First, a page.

I may have left this post and recipe a little late in the rhubarb season now (not helped by Blogger’s breakdown the last few days), but this cake was so good and rhubarb itself is one of my favourite fruits so I could not let the whole season go by without a rhubarb post. Last year, it was this totally irresistible tart, this year it’s a totally irresistible cake.The cake came from the little book Jamie Oliver released to raise money for Red Nose Day and this recipe caught my eye immediately. Although we are now used to having raspberries, mangoes and strawberries available pretty much all year round as they are imported from abroad, rhubarb remains a fruit available just during its fairly short season – and even then it can be tricky to find. Personally, I love rhubarb. It’s got a gorgeous bright pink colour, it’s tart, its different and above all, it’s delicious!When we’re in Suffolk, the garden has a large rhubarb patch and so I was able to use our very own fruit for this cake. I wanted to make as much use of it as possible and so doubled the given amount in the recipe. I also stirred some through the cake mixture instead of just laying it over the top – and whilst these changes were good, I felt that the cake could still hold even more rhubarb! The cake turned out interesting though – I was not a fan straight out of the oven, but the day after baking it I loved it. Meanwhile, my Mum was the exact opposite – preferring it warm out the oven and not the next day. I’m not sure why this was, but basically if you don’t like this the first day then be patient.The cake contains dark brown sugar and golden syrup, so the sponge is deep and caramelly in flavour. The little specks of ginger dotted throughout add a welcome touch of heat ad change of texture to the cake without being overpowering. The rhubarb syrup saved from cooking the rhubarb is divine but worth pouring all over the cake to stock it full of flavour. All in all, a very interesting, tasty and perfect spring time bake. You can find the recipe (with the original amount of rhubarb) here.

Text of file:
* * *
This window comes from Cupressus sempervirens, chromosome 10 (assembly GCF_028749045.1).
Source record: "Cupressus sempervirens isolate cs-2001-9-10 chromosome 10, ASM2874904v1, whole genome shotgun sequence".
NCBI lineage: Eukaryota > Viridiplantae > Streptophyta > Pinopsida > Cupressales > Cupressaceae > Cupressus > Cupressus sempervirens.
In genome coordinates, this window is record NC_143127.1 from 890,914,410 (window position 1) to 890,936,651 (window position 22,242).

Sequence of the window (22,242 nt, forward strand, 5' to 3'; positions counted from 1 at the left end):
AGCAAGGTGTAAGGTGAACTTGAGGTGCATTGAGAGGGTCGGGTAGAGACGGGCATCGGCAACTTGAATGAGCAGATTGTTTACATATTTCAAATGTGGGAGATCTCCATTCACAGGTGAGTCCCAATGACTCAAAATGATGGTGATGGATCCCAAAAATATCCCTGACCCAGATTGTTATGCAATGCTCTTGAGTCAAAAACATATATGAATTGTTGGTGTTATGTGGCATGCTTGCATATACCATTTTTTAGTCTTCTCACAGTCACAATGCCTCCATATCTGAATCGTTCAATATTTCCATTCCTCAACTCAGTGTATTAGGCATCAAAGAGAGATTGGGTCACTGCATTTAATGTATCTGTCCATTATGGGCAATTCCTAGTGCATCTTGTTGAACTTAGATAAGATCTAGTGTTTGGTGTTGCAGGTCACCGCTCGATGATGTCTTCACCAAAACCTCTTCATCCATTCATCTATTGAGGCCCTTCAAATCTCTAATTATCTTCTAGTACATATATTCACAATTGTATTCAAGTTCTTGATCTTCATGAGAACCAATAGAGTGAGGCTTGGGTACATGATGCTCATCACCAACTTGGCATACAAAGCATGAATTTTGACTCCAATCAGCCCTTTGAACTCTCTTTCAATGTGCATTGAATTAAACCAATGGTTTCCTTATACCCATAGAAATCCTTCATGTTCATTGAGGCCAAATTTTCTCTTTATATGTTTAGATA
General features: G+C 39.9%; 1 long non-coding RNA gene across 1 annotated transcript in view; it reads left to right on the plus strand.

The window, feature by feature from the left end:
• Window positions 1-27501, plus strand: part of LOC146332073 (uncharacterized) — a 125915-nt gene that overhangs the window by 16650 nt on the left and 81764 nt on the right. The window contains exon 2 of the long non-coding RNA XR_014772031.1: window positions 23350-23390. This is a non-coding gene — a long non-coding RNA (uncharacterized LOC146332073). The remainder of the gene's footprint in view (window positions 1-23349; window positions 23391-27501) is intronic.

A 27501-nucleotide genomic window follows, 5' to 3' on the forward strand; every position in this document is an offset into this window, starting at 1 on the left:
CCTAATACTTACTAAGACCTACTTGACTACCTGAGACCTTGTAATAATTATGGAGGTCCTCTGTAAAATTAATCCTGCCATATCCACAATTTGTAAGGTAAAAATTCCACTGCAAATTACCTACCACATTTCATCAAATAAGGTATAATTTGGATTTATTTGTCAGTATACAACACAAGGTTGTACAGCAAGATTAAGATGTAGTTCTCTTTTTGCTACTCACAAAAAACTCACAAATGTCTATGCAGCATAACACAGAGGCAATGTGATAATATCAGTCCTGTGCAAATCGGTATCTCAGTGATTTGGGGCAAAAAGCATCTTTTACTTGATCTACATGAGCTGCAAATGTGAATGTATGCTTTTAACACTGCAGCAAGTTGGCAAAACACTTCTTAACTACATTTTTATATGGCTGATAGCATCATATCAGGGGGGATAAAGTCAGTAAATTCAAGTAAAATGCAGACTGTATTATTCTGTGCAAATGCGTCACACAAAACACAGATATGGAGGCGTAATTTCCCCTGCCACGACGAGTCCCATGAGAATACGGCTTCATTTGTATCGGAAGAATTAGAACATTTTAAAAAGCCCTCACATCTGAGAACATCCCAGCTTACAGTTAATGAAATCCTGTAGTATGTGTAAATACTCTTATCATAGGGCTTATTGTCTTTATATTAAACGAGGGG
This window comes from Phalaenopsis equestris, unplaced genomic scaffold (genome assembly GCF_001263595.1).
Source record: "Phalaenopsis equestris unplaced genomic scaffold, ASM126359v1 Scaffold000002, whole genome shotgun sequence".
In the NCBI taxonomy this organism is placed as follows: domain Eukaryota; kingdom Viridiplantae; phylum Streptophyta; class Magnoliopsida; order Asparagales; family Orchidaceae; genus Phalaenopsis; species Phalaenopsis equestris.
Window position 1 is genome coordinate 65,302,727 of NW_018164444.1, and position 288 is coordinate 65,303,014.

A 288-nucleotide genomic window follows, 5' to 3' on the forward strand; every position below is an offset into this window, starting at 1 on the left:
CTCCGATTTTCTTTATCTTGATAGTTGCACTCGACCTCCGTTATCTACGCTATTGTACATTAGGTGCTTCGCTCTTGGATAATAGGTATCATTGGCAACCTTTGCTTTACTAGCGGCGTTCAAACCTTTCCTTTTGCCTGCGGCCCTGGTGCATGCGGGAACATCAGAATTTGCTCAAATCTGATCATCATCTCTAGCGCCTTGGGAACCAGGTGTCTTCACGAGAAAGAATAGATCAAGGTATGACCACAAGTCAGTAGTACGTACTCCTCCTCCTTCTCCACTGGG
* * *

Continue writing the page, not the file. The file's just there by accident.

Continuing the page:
Friday, 13 May 2011
Friday, 6 May 2011
I wonder who first ever thought that pineapples should be eaten? When you see them – prickly sides, thick skin, tall spiky stalk – they don’t seem like the most inviting fruit. But, once in, pineapples are worth it. Sunny yellow flesh, soft and extremely juicy and turning just a little bit sharp on your tongue if you eat too much at once. But before you happily eat the whole fruit, raw and fresh, these tarts are definitely worth a try. The tarts are super easy and straightforward with just three basic ingredients: pineapple, puff pastry, apricot jam and an egg (based on a Lindsay Bareham recipe from the Times). The longest part of the recipe was carving up the fresh pineapple as I am not experienced, but if it was a real rush I don’t see why canned pineapple could not be used. Once you have cut your puff pastry circles you just pile on your pineapple and bake – simple! After baking you glaze the tarts with the jam to seal them and make them glossy. The pineapple goes tender and soft in the oven whilst the pastry goes crisp and crunchy. Very moreish.They’re a great way of bring a little sunshine into a grey day, accompanied by some crème fraiche and straight out of the oven: delicious. I would make these again but I would also make a few changes, just to tweak the few issues we found. Next time, I would add a layer of something under the pineapple, such as marzipan in the galette (although that may be too sweet here) to create more substance and keep the pastry base crisp. Also, whilst the basic recipe is perfect for a super simple dessert, in the future I would precook or flavour the pineapple to add another aspect to the tarts. For example, a quick caramelise in some sugar in a hot pan would emphasise the sweetness of the pineapple whilst adding some new flavour/texture. With these changes, I doubt these tarts would last very long in my kitchen!